From a bumper sticker I saw today:
Almost, but not quite, painting pictures with words.
Cloudstreet is this month's book club choice. I couldn't find it at Loussac in Anchorage, but they had an Australian tv series that someone said was good. I watched the six episode DVD, and as interesting as the visual experience was, there was a lot missing. Aside from some more character development, I wanted to enjoy Winton's prose. I'd read a previous Tim Winton novel - Dirt Music - which I enjoyed thoroughly. So, when I found it in the library here on Bainbridge Island, I asked my daughter to check it out for me. Here's why I like the writing. Rather than just say, "no one in the hospital room moved for a long time" he writes
"The woman and the daughter do not speak. The crippled man does not stir. The breeze comes in the window and stops the scene from turning into a painting."Did you see the curtain move? Or feel the breeze? Or see the painting of the three in the hospital room?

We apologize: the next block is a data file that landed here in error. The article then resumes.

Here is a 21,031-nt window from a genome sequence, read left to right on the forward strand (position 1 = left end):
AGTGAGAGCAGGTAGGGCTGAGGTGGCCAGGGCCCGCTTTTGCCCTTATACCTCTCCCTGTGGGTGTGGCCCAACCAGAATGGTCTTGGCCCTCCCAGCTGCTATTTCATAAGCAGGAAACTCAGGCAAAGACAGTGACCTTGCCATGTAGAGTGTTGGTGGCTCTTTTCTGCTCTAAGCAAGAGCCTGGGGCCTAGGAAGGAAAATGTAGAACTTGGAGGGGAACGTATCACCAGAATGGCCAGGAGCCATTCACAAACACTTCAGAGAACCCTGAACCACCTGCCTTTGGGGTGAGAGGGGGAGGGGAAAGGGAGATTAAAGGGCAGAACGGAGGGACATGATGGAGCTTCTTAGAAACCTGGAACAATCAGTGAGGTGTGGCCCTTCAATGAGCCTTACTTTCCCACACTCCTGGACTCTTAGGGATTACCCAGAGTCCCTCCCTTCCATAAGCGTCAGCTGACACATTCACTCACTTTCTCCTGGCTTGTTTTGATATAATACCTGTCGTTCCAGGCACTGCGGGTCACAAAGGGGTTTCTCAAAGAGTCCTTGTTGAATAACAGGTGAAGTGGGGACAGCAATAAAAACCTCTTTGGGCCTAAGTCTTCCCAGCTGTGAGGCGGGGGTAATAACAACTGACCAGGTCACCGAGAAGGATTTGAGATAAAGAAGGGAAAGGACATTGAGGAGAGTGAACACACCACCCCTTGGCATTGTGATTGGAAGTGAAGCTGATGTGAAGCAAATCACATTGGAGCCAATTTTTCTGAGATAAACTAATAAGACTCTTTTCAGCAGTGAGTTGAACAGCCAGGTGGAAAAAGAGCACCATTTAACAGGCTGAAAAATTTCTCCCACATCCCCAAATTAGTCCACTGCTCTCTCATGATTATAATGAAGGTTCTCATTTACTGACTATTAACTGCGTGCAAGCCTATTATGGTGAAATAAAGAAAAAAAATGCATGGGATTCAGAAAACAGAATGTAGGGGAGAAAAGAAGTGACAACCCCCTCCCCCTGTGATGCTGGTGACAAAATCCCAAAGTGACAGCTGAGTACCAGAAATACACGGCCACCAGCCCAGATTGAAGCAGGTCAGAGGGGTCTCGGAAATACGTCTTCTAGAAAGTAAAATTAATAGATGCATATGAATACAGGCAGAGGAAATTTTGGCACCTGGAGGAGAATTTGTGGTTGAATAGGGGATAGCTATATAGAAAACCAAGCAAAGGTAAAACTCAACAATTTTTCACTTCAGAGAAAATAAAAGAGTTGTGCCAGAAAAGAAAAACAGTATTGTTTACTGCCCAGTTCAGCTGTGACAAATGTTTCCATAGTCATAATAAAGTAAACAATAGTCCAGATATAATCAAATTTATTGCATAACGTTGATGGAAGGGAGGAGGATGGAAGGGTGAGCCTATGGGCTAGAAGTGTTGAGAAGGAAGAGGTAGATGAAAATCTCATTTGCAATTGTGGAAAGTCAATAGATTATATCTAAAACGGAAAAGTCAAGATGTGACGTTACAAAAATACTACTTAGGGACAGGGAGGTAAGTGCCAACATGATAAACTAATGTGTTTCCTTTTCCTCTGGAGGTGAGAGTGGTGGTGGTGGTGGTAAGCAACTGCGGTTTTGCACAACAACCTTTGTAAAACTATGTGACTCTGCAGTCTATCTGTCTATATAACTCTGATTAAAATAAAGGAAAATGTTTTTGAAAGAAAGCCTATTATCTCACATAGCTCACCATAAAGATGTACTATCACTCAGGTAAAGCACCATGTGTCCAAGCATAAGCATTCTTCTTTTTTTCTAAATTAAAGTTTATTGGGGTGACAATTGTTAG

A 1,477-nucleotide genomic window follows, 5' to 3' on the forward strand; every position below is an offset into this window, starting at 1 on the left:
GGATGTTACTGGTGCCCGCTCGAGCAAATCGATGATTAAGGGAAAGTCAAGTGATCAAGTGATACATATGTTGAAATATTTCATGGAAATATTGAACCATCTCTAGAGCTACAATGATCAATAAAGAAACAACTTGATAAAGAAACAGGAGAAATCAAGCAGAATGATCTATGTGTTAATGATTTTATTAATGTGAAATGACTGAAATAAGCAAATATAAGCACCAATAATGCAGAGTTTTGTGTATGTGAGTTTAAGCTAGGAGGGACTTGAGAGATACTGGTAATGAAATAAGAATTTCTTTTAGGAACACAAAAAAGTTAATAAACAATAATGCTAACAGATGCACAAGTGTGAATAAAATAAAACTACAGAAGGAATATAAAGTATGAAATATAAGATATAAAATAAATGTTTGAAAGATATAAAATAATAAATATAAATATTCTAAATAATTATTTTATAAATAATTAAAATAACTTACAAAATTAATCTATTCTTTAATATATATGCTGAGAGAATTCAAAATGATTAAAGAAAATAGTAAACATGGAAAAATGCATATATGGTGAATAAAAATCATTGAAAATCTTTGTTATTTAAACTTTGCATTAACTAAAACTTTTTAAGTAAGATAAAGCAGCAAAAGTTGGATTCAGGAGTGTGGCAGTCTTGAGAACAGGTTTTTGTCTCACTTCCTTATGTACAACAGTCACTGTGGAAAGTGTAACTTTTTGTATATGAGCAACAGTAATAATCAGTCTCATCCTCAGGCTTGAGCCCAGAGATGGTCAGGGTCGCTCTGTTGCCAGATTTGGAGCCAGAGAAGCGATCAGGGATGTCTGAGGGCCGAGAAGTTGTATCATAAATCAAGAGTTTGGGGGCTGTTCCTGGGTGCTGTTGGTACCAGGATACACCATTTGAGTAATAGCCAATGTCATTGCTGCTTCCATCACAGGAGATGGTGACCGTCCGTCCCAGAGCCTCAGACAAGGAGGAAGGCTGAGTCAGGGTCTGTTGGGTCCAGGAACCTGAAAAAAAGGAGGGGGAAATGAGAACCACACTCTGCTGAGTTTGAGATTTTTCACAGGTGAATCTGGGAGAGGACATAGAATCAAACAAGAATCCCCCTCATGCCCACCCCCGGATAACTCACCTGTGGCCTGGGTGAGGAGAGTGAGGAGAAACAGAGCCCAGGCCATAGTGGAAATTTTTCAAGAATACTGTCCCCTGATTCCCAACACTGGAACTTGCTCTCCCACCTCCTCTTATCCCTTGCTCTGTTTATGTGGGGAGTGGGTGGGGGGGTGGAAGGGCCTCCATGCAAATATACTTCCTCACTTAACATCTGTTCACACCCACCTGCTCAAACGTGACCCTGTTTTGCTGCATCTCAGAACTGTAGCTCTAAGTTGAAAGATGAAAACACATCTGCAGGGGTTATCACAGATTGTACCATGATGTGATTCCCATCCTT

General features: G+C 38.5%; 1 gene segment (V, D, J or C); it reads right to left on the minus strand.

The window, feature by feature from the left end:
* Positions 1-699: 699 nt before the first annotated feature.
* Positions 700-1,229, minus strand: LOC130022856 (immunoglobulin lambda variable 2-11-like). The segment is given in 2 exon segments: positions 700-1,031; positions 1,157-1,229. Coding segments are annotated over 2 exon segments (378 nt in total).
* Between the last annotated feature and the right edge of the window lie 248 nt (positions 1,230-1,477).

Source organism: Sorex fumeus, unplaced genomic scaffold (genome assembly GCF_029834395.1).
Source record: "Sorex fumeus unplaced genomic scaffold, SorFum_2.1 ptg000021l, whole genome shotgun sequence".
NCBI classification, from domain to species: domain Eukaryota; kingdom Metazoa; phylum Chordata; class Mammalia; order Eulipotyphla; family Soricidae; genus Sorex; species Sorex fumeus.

When It Helps To Have Slow Witted Authorities
In the Foreword to an English version of Between Man and Man, philosopher Martin Buber wrote:
". . .The book appeared in Germany in 1936 - astonishingly, since it attacks the life-basis of totalitarianism. The fact that it could be published with impunity is certainly to be explained from its not having been understood by the appropriate authorities."
I did complain about the vapidity of baby clothes last year and even found an Ai Weiwei t-shirt for Z online. But when I changed her diapers this afternoon, I looked a little more carefully at the pattern. This is definitely not vapid, but skulls and crossbones? OK, why not?